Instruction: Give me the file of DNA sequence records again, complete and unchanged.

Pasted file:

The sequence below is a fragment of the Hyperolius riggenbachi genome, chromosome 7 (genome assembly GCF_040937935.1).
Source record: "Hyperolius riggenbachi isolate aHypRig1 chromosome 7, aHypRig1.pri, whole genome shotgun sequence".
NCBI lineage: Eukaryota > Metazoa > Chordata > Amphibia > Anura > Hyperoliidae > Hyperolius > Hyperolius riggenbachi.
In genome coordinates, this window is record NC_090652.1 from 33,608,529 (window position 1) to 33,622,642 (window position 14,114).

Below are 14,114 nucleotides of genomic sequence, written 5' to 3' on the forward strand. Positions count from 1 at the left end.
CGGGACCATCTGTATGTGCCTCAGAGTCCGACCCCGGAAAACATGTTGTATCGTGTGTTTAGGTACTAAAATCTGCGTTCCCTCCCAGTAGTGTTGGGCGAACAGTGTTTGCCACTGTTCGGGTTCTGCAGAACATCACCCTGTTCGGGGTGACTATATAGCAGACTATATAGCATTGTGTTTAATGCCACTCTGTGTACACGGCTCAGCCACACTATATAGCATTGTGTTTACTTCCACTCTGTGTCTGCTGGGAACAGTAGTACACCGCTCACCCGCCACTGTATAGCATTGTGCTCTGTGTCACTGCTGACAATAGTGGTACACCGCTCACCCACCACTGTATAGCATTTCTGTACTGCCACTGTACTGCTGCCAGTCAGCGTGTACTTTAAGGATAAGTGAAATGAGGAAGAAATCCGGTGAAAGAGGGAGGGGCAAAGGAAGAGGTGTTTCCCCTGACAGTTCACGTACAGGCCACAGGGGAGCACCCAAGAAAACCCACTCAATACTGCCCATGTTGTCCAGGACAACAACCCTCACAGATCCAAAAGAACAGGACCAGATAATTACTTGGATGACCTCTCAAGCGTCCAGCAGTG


The sequence below is a fragment of the Hyperolius riggenbachi genome, chromosome 7 (genome assembly GCF_040937935.1).
Source record: "Hyperolius riggenbachi isolate aHypRig1 chromosome 7, aHypRig1.pri, whole genome shotgun sequence".
NCBI lineage: Eukaryota > Metazoa > Chordata > Amphibia > Anura > Hyperoliidae > Hyperolius > Hyperolius riggenbachi.
In genome coordinates, this window is record NC_090652.1 from 33,608,529 (window position 1) to 33,622,642 (window position 14,114).

Below are 14,114 nucleotides of genomic sequence, written 5' to 3' on the forward strand. Positions count from 1 at the left end.
CGGGACCATCTGTATGTGCCTCAGAGTCCGACCCCGGAAAACATGTTGTATCGTGTGTTTAGGTACTAAAATCTGCGTTCCCTCCCAGTAGTGTTGGGCGAACAGTGTTTGCCACTGTTCGGGTTCTGCAGAACATCACCCTGTTCGGGGTGACTATATAGCAGACTATATAGCATTGTGTTTAATGCCACTCTGTGTACACGGCTCAGCCACACTATATAGCATTGTGTTTACTTCCACTCTGTGTCTGCTGGGAACAGTAGTACACCGCTCACCCGCCACTGTATAGCATTGTGCTCTGTGTCACTGCTGACAATAGTGGTACACCGCTCACCCACCACTGTATAGCATTTCTGTACTGCCACTGTACTGCTGCCAGTCAGCGTGTACTTTAAGGATAAGTGAAATGAGGAAGAAATCCGGTGAAAGAGGGAGGGGCAAAGGAAGAGGTGTTTCCCCTGACAGTTCACGTACAGGCCACAGGGGAGCACCCAAGAAAACCCACTCAATACTGCCCATGTTGTCCAGGACAACAACCCTCACAGATCCAAAAGAACAGGACCAGATAATTACTTGGATGACCTCTCAAGCGTCCAGCAGTG